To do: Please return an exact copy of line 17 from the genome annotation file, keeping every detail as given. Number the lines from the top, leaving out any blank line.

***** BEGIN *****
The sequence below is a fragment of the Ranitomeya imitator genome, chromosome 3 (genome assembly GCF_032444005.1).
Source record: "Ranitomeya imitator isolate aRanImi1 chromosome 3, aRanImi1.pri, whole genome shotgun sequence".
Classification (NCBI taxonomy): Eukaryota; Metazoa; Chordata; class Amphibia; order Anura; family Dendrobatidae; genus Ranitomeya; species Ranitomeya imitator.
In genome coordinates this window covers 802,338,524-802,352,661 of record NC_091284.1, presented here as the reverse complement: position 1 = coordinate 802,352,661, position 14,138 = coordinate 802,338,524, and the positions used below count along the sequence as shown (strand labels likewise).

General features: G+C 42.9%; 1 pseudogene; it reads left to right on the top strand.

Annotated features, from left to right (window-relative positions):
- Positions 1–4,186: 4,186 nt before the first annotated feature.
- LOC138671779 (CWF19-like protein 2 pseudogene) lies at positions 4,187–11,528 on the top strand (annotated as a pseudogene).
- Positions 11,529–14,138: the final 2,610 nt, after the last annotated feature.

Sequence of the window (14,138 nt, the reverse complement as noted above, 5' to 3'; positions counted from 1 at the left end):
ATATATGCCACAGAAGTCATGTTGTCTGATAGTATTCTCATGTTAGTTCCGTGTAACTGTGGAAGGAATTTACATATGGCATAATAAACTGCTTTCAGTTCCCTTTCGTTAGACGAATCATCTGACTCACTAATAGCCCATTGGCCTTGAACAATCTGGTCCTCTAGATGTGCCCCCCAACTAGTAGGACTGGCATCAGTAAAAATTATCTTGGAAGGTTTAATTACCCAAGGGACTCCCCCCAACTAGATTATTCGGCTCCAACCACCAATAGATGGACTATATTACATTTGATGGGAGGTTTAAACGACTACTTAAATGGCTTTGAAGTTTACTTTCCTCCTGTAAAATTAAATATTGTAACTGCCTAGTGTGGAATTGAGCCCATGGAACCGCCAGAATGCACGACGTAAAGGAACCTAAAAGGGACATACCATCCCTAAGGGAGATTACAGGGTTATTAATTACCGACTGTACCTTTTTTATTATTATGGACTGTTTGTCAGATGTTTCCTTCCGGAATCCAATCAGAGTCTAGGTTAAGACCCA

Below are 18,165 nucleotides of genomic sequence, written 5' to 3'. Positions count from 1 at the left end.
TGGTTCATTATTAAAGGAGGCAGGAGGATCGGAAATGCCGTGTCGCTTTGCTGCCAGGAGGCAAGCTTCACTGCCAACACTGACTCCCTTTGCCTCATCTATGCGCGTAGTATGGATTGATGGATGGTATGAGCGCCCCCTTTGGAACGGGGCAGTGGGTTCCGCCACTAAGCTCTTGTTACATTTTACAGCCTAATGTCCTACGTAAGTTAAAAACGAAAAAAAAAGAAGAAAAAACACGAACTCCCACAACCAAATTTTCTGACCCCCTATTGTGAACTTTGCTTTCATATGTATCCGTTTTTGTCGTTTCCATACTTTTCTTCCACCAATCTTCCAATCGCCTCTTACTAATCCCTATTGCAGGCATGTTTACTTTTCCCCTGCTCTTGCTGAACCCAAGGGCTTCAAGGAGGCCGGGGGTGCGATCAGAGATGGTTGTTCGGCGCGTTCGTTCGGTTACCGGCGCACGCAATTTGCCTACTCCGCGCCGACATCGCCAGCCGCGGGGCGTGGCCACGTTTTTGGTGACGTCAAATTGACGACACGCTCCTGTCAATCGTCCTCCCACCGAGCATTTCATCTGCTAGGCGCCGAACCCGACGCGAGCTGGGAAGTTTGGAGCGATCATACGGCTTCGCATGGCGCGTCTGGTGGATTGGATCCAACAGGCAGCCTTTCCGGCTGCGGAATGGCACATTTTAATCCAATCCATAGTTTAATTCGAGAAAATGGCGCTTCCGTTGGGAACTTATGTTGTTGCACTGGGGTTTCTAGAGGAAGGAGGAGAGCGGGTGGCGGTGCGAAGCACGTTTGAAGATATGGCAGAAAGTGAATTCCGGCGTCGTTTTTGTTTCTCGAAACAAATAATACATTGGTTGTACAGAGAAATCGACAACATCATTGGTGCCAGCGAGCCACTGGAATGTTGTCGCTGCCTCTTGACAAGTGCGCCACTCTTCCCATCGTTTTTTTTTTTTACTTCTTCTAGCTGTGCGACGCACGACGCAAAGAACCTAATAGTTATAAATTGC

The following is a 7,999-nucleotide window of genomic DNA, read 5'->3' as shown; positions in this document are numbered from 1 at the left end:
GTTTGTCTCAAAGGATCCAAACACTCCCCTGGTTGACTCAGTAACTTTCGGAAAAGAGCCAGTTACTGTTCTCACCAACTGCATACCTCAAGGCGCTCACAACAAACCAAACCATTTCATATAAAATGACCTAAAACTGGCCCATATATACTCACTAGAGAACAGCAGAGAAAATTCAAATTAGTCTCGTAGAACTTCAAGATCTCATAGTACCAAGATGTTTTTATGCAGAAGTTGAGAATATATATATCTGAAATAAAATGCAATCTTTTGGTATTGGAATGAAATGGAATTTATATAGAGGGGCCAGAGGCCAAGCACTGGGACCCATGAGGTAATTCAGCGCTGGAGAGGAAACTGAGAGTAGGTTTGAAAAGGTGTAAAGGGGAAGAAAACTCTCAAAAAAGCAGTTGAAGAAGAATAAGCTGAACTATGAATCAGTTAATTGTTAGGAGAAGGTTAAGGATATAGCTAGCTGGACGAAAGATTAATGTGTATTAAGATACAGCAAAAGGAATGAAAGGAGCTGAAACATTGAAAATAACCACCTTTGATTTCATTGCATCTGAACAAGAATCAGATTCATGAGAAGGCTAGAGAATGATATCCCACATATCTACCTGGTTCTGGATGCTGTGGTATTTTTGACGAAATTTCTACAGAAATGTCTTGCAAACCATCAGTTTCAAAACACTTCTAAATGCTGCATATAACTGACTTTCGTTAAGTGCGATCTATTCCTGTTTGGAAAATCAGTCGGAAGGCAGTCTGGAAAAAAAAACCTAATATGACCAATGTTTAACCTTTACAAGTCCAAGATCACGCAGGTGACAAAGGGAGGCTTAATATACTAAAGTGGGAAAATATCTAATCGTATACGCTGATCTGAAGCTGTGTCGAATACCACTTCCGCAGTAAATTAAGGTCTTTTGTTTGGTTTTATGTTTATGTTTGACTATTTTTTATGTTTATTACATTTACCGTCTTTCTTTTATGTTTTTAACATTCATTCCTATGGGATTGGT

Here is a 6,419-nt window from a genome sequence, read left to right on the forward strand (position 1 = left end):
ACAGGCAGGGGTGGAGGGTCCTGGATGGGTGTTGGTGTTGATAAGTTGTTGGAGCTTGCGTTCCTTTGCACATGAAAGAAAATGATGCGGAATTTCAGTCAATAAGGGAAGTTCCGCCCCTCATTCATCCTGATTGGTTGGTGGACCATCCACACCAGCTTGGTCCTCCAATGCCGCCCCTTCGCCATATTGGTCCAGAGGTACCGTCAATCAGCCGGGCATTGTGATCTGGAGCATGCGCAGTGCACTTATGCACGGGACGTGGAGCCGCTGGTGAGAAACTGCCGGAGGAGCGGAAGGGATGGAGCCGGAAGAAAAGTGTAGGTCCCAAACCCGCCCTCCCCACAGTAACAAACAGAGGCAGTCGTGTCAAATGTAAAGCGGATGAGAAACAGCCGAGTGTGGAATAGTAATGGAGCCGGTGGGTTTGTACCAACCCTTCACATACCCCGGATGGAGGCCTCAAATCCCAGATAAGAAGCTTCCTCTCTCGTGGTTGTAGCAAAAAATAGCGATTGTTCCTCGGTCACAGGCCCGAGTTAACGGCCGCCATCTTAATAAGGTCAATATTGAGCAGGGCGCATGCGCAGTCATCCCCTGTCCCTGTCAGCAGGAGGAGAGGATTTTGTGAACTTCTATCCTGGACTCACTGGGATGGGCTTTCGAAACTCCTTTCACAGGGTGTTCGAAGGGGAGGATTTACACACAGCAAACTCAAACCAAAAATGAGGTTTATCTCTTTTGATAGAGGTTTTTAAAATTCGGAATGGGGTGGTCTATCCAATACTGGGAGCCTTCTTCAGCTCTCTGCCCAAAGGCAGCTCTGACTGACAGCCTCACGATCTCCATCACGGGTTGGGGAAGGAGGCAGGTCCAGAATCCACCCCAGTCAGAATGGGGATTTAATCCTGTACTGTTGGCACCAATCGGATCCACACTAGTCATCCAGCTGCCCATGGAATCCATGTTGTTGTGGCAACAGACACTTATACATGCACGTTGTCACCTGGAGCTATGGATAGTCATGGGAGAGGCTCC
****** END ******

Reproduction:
ACAGGCAGGGGTGGAGGGTCCTGGATGGGTGTTGGTGTTGATAAGTTGTTGGAGCTTGCGTTCCTTTGCACATGAAAGAAAATGATGCGGAATTTCAGTCAATAAGGGAAGTTCCGCCCCTCATTCATCCTGATTGGTTGGTGGACCATCCACACCAGCTTGGTCCTCCAATGCCGCCCCTTCGCCATATTGGTCCAGAGGTACCGTCAATCAGCCGGGCATTGTGATCTGGAGCATGCGCAGTGCACTTATGCACGGGACGTGGAGCCGCTGGTGAGAAACTGCCGGAGGAGCGGAAGGGATGGAGCCGGAAGAAAAGTGTAGGTCCCAAACCCGCCCTCCCCACAGTAACAAACAGAGGCAGTCGTGTCAAATGTAAAGCGGATGAGAAACAGCCGAGTGTGGAATAGTAATGGAGCCGGTGGGTTTGTACCAACCCTTCACATACCCCGGATGGAGGCCTCAAATCCCAGATAAGAAGCTTCCTCTCTCGTGGTTGTAGCAAAAAATAGCGATTGTTCCTCGGTCACAGGCCCGAGTTAACGGCCGCCATCTTAATAAGGTCAATATTGAGCAGGGCGCATGCGCAGTCATCCCCTGTCCCTGTCAGCAGGAGGAGAGGATTTTGTGAACTTCTATCCTGGACTCACTGGGATGGGCTTTCGAAACTCCTTTCACAGGGTGTTCGAAGGGGAGGATTTACACACAGCAAACTCAAACCAAAAATGAGGTTTATCTCTTTTGATAGAGGTTTTTAAAATTCGGAATGGGGTGGTCTATCCAATACTGGGAGCCTTCTTCAGCTCTCTGCCCAAAGGCAGCTCTGACTGACAGCCTCACGATCTCCATCACGGGTTGGGGAAGGAGGCAGGTCCAGAATCCACCCCAGTCAGAATGGGGATTTAATCCTGTACTGTTGGCACCAATCGGATCCACACTAGTCATCCAGCTGCCCATGGAATCCATGTTGTTGTGGCAACAGACACTTATACATGCACGTTGTCACCTGGAGCTATGGATAGTCATGGGAGAGGCTCC